Subject: [boost] [testing] How not to mark up explicit failures
From: David Abrahams (dave_at_[hidden])
Date: 2008-09-04 21:52:25
https://svn.boost.org/trac/boost/ticket/2258 describes a problem with
explicit failure markup that I suspect is not atypical. I believe we
need to establish some ground rules for markup that ensure
* Boost problems don't pass unnoticed
* there is a uniform standard for interpreting test results across
* "non-Boost problems" and non-problems don't add alarm bells for
people reading test results
You can view the markup in question here:
Aside from the specifics in the ticket, the following problems jump out
at me just from looking at that XML:
* even on compilers that do support nonstandard calling conventions,
failures in these tests will never be flagged as problematic
* even on compilers that don't support nonstandard calling conventions,
these tests will fail and add useless noise to the chart.
I can think of a few general principles and practices that will prevent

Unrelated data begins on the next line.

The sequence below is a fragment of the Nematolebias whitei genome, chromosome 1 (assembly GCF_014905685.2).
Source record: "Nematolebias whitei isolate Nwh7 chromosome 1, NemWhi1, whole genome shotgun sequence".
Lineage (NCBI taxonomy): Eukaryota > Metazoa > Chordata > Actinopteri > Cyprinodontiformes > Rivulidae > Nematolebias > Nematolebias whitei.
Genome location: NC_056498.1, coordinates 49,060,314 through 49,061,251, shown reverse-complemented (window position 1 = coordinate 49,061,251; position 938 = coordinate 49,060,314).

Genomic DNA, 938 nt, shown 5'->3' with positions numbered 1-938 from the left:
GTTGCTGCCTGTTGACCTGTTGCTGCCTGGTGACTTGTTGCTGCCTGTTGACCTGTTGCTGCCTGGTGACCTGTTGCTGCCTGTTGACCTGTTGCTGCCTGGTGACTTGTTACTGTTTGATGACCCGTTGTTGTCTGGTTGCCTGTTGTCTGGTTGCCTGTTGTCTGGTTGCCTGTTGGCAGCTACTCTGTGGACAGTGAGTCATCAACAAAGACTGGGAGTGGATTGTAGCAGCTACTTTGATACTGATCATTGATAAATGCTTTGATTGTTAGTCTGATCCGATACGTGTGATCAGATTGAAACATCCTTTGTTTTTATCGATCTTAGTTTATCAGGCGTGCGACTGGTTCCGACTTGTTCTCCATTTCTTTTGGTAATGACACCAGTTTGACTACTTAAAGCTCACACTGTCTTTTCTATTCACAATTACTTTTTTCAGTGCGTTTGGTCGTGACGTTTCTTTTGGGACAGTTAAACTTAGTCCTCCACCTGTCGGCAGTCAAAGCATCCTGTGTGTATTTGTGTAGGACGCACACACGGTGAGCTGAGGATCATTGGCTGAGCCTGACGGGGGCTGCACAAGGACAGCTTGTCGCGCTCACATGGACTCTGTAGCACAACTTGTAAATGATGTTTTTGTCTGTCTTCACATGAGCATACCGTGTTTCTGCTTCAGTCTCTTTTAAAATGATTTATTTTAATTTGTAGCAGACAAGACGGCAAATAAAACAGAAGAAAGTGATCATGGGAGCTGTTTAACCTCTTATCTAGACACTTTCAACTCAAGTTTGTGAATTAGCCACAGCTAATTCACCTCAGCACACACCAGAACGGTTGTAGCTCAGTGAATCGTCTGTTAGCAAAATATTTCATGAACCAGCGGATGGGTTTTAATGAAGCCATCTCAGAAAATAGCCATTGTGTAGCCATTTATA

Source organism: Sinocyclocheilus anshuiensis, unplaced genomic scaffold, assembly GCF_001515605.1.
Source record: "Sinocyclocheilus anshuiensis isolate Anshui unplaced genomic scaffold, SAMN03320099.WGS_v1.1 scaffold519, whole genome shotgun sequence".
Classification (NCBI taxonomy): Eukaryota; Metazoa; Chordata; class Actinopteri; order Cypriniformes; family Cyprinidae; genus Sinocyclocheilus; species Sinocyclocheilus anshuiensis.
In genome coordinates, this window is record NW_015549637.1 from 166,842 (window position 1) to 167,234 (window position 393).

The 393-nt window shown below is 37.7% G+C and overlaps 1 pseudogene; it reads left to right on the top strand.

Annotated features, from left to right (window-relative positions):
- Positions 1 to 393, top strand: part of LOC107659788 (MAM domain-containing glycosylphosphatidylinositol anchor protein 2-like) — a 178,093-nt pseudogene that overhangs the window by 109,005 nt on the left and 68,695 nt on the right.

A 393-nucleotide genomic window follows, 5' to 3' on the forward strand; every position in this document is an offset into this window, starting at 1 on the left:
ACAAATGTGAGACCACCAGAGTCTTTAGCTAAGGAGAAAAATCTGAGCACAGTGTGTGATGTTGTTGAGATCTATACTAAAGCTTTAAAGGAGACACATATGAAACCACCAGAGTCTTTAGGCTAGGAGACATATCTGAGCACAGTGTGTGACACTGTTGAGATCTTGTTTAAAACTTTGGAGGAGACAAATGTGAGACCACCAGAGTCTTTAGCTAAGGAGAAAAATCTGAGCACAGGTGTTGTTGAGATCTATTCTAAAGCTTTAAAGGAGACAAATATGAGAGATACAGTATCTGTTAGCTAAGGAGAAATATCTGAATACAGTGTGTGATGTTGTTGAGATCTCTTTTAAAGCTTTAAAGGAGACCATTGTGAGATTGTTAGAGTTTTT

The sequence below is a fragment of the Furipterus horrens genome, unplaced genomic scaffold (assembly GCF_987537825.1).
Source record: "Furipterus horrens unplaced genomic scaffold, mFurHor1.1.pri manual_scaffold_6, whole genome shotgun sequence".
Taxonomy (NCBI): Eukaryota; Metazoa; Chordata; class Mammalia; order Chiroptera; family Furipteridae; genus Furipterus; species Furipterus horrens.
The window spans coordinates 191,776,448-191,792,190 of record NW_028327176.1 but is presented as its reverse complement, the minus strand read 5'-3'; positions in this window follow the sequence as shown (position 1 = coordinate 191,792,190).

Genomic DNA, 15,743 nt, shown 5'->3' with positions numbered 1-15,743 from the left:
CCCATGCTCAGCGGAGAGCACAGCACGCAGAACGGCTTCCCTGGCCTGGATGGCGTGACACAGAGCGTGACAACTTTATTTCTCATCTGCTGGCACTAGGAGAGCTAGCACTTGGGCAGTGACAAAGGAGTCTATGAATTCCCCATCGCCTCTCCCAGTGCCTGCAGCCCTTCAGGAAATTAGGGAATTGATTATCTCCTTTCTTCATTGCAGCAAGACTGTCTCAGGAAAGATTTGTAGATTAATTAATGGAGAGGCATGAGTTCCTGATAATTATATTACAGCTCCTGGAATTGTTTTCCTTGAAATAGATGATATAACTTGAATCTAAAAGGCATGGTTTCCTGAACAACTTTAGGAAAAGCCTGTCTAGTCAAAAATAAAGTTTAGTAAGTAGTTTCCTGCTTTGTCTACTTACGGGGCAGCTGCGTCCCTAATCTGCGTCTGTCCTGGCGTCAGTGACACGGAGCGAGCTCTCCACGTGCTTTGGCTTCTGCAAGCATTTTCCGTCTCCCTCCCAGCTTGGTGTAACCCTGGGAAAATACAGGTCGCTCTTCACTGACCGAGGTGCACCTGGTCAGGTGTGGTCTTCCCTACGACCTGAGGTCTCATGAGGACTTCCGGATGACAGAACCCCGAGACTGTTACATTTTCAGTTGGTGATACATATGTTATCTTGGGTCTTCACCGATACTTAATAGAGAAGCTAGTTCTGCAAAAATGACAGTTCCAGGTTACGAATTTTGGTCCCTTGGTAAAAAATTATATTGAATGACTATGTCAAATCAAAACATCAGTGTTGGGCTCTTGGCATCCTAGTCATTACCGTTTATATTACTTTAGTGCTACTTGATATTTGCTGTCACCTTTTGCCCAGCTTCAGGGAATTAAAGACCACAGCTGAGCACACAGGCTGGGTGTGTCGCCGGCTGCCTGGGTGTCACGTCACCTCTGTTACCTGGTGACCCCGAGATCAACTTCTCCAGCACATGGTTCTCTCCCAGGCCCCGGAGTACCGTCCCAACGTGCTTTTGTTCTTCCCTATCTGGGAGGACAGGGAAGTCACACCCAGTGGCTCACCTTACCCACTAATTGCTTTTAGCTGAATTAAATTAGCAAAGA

* Boost regression tests should test the functionality of code that is
expected to work, not to test the capabilities of the platform or C++
There is a place for capability testing, but it needs to be
segregated from regular regression tests somehow. If/when we move to
using CMake globally, capability tests should take place in its
configure stage. In the meantime, such tests must be kept out of
Boost regression testing.
* Tests that do not apply to a given compiler or platform should
ideally not be run on that compiler.
* If we can't find a way to avoid running the test at all, the test
should be written to trivially succeed on that compiler or platform.
* Test annotation wildcards should be written restrictively so that
they only match the compilers/platforms to which they apply.
This is probably just a start; I'd like to hear other ideas. I intend
that this thread will result in an official Boost policy for test
-- Dave Abrahams BoostPro Computing http://www.boostpro.com
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